Commodious Yard, A

Commodious Yard, A

Disgrifiad | Description

  • ISBN: 9781845270216
  • Author: Bryan D. Hope
  • Publication November 2005
  • Format: Paperback, 250x175 mm

A detailed study of the William Thomas and Sons firm, shipbuilders in Amlwch, Anglesey. It gives the story of the 12 year old boy (born in 1822) who ran away to sea, later returning to establish a shipbuilding firm in England and in Amlwch. The study is accompanied by many black-and-white photos, tables and lists, and letters. A hardback copy is also available: 1845270223.

Gwales Review
The title page of this remarkable book summarizes its scope: the history of William Thomas and Sons, shipbuilders, ship owners and managers of Amlwch shipyard from 1858 to 1920. The book describes the golden age of sail in the small coastal ports of Wales and its slow demise from a combination of disruption to trade caused by the Great War, hard times in the subsequent Great Depression and the development of steam-powered vessels that required larger dock facilities. The Amlwch shipyard died, like its founder, of ‘creeping paralysis’.

In 1858, the ‘commodious yard’ that William Thomas had developed at Amlwch – once the world's largest copper ore exporting port, on Anglesey – launched the first iron ship to be built in Wales, Mary Catherine. In 1873, the last working topsail schooner on Lloyd's British Register – Nellie Bywater – was launched at William Thomas's second shipyard at Duddon in Cumbria. Back in Amlwch in 1883, Thomas oversaw the building of his first iron steamship, the screw-propelled dandy, W.S. Caine. In June 1904, his Elizabeth Roberts sailed from the Thames estuary to the mouth of the Elbe faster than a steamer that was on the same run and went on to establish herself as the fastest vessel in the ‘Three Channels’ (North Sea, Celtic Sea and English Channel). William Thomas Jnr. ran the yard (his father having passed away in 1893) in the heyday of the clippers, the last glorious period of the age of sail. Elizabeth Roberts was the glorious culmination of two generations of Amlwch shipbuilding skills. The last sailing ship to be built at the Amlwch shipyard, the auxiliary schooner Eilian launched in 1908, ‘represented the very pinnacle in the design and construction of medium-sized commercial sailing vessels found anywhere in the world at that time.’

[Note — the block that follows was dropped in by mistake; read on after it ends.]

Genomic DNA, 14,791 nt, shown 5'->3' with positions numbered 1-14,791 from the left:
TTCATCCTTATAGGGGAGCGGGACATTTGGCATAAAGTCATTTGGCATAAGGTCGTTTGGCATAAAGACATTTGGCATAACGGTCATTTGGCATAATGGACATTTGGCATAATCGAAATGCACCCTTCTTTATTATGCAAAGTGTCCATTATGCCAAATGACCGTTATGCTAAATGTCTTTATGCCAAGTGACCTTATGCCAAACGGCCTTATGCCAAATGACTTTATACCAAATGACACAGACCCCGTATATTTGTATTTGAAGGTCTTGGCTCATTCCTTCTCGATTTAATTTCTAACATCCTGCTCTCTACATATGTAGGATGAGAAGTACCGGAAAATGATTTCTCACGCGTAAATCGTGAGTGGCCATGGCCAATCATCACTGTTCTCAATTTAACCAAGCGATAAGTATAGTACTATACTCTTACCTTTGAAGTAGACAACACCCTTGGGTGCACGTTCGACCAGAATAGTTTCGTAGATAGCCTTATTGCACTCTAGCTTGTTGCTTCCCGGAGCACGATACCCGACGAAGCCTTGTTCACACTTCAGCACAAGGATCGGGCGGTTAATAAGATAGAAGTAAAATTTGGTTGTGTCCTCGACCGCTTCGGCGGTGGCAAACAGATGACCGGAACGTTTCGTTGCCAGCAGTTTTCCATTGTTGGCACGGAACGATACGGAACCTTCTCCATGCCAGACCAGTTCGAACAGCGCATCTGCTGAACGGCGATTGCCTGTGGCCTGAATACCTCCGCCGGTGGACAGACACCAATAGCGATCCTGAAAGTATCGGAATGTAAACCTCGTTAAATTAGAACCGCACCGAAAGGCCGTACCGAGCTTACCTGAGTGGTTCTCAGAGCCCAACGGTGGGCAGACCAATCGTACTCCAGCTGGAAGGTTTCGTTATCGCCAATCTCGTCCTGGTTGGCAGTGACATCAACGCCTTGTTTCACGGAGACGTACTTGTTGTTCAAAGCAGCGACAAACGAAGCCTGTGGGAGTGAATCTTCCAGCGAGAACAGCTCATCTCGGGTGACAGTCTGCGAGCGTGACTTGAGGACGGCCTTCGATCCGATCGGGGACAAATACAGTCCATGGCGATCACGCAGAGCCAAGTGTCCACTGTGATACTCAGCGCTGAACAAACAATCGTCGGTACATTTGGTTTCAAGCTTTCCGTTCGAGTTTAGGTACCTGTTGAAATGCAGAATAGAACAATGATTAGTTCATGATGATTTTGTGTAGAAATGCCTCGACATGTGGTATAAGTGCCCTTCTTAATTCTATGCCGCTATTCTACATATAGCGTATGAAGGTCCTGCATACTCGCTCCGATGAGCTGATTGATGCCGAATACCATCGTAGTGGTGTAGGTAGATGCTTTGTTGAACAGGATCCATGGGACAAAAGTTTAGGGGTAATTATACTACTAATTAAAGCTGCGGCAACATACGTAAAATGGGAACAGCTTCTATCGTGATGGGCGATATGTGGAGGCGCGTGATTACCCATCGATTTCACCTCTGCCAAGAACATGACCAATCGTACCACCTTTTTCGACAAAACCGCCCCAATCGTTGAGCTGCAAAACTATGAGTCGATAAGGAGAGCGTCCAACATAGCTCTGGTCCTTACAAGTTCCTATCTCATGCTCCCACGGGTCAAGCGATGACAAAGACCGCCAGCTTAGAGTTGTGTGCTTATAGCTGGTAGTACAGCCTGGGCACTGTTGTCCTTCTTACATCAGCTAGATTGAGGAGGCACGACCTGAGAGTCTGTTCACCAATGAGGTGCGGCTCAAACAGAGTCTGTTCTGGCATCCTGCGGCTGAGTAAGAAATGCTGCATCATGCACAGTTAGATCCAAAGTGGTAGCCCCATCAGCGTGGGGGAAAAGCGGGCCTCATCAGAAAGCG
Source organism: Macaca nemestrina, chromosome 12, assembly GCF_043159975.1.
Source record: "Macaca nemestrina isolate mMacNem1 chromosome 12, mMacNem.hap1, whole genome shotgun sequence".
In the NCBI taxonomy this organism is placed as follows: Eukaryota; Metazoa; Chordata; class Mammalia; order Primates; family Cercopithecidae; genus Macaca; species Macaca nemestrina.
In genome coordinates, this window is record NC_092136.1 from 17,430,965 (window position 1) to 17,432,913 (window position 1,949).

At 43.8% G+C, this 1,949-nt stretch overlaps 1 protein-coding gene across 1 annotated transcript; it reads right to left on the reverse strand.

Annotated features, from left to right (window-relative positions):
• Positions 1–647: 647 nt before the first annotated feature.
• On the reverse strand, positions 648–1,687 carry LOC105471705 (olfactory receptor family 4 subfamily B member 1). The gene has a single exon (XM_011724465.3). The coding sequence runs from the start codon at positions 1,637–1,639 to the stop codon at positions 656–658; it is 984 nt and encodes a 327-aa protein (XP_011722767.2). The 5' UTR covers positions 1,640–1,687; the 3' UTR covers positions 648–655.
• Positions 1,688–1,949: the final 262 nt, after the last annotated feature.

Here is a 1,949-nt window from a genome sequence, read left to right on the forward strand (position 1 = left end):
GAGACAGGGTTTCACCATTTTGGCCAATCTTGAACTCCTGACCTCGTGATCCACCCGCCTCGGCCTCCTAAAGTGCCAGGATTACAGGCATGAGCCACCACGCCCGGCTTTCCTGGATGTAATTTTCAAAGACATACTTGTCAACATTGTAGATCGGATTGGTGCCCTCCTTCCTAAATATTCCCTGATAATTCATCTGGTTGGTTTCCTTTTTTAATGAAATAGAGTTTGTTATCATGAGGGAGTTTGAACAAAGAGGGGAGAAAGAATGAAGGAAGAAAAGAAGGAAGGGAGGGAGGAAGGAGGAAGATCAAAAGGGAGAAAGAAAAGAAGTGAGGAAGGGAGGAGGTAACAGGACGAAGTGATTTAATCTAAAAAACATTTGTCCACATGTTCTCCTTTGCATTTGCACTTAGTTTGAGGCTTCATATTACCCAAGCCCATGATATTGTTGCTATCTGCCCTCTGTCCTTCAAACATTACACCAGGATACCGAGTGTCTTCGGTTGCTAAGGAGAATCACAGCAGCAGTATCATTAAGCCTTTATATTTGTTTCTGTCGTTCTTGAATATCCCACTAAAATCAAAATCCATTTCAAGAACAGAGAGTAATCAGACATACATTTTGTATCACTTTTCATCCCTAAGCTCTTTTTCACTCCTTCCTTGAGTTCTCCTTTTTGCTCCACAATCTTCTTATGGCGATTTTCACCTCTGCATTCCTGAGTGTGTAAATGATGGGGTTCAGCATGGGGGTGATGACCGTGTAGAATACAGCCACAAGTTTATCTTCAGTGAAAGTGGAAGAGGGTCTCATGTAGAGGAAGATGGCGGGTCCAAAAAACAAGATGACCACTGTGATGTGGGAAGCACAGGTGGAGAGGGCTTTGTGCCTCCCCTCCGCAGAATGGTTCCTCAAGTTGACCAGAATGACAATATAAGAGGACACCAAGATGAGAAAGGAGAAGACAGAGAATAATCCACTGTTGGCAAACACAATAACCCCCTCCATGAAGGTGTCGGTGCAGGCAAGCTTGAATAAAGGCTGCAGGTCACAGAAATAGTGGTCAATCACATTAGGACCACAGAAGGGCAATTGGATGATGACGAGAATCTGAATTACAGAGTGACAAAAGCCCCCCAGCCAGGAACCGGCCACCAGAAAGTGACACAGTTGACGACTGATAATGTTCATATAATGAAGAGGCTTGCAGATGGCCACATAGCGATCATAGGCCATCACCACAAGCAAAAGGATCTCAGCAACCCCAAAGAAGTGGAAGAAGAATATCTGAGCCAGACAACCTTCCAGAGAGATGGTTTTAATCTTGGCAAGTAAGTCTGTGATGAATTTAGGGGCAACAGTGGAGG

The maritime history of Wales has remained a Cinderella subject in spite of the pioneering work of the late Aled Eames and Lewis Lloyd for north Wales and Geraint Jenkins and Gerald Morgan for the south and west. The accumulation of a quarter of a century's research in the pages of the admirable journal Maritime Wales has yet to yield any substantial work of synthesis. Lack of easily accessible archive material for the smaller coastal ports has proved a major impediment to progress. For this study, the author has undertaken Herculean labours on the surviving Thomas family papers that include the firm's Copy Letter Books (some 33,000 entries), business letters and financial ledgers. A couple of the William Thomas Snr. letters are in Welsh (that on p.232 are inaccurately transcribed). Some fifty photographs are well reproduced in the text, including the earliest known of an Amlwch ship, the Liverpool Pilot Boat Mersey on the stacks in 1875 and the earliest photographic record of a ship being launched at Amlwch, Elizabeth Roberts in 1904. Some are highly dramatic, such as Eleth (formerly Black Rock), capsized and lying across the harbour entrance. (The caption for the photograph has inadvertently been transposed to p.225.) Historic maps are clearly and usefully reproduced; digital mapping for the original maps is less satisfactory. With 65 pages of detail in the Appendices, this lovingly researched volume represents a major advance in our understanding of the economic activity of a typically small Welsh port at this critical period.

David Barnes

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